I’m going to be honest with you folks.
You’re not getting anything tonight.
See, I bought myself a Christmas present – a Nikon D5000. My pal Beastly introduced me to photography many years ago in Navy technical school. Beastly was professionally trained and is a hell of photographer, and he taught me everything I know about taking pictures and over the years I’ve ended up with many of his cameras as he has moved up in technology. I have his old Pentax wetfilm 35mm cameras and his Sony D770. But somehow he never would part with his professional equipment, i.e. the Nikons.
Though Beastly’s castoffs have served me well over the years, I’ve always lusted after a truly professional Nikon.
And now I finally own one, and in fact have managed to get a leg up on Beastly – who tonight on the phone referred to me as, and I quote, “The King of Suck.”
This gives me no small measure of satisfaction (yes, yes, I am a small petty man, tell me something I don’t know).
I’ve wanted this very camera for roughly 25 years now. I didn’t know that it was this particular camera – which actually didn’t exist until recently - but this camera is exactly what I’ve wanted for over two decades.
And now that I’m actually holding it in my hands, I’m giddy. Like a schoolgirl. Yes, I am.
This is one of the most amazing and beautiful machines I’ve ever seen, let alone owned, let alone handled. The handful of pictures I’ve taken so far are stunning in their detail. Here, have a look:
Both pictures were taken with the exact same lighting setup and from the same distance under identical conditions. Both bird houses are made from similar materials and finishes. The picture on the left is from my old Sony D770, the picture on the right is from the Nikon D5000 – with the Nikon set to “Normal” jpeg compression mode, which is the low end of its capability. You can click on both pictures to enlarge them to their original sizes and resolutions, but even here the difference is immediately obvious.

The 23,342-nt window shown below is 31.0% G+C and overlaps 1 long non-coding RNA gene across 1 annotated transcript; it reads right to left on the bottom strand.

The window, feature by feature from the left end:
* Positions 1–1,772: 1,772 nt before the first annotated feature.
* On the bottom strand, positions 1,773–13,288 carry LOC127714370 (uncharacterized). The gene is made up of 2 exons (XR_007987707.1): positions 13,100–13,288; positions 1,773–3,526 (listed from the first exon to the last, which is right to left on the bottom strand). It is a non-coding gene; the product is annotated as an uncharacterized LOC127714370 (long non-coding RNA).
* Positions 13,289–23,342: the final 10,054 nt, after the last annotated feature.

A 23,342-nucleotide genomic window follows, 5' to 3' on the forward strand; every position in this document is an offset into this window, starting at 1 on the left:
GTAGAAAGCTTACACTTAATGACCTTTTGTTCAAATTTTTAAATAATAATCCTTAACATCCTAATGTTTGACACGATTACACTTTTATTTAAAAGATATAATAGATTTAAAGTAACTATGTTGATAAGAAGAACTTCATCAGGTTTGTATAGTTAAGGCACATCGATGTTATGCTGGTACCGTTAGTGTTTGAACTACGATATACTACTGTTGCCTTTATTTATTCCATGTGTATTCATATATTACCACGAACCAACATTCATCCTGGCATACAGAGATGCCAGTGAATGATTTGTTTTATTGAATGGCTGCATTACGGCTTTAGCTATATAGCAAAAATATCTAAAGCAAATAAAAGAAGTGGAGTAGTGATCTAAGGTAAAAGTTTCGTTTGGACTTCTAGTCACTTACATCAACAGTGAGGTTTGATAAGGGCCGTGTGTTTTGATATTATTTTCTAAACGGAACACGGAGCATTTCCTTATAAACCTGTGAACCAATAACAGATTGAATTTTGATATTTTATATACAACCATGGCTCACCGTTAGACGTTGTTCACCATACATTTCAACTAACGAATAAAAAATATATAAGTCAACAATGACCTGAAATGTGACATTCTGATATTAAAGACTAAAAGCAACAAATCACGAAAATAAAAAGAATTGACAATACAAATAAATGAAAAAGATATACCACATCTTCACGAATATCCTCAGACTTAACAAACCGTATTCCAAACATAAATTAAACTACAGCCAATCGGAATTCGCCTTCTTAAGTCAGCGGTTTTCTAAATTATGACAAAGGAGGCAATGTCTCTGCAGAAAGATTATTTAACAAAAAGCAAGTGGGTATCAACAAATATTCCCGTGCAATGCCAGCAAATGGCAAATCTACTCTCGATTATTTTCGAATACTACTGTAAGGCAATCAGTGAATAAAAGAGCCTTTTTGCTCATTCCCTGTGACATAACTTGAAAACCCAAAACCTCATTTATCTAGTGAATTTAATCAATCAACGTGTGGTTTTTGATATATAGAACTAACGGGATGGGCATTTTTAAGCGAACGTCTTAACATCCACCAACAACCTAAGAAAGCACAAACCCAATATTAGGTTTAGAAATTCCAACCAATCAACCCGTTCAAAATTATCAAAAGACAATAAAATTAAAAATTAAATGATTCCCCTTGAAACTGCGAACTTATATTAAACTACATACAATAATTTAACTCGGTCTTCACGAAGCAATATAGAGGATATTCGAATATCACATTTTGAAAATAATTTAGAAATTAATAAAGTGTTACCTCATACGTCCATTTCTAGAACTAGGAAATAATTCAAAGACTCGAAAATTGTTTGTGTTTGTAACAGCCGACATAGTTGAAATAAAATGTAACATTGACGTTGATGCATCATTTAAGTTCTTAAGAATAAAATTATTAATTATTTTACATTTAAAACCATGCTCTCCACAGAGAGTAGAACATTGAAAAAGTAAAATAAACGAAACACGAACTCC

The Nikon’s capabilities are multitude and the manual is the size of middling sized town’s phonebook (Question: in the future when the phonebooks, dictionaries, and other such large tomes have become entirely electronic, what the hell will we compare things to? “The electronic manual download was like downloading the entire Wikipedia!" But I digress).
So, I intend to spend the rest of my evening reading the manual and fooling with this amazing camera.
Sometime this weekend when I’ve had sufficient time to fiddle, I’ll post a review.
I’ll try to keep the gloating to a minimum.
I suspect I will be unsuccessful.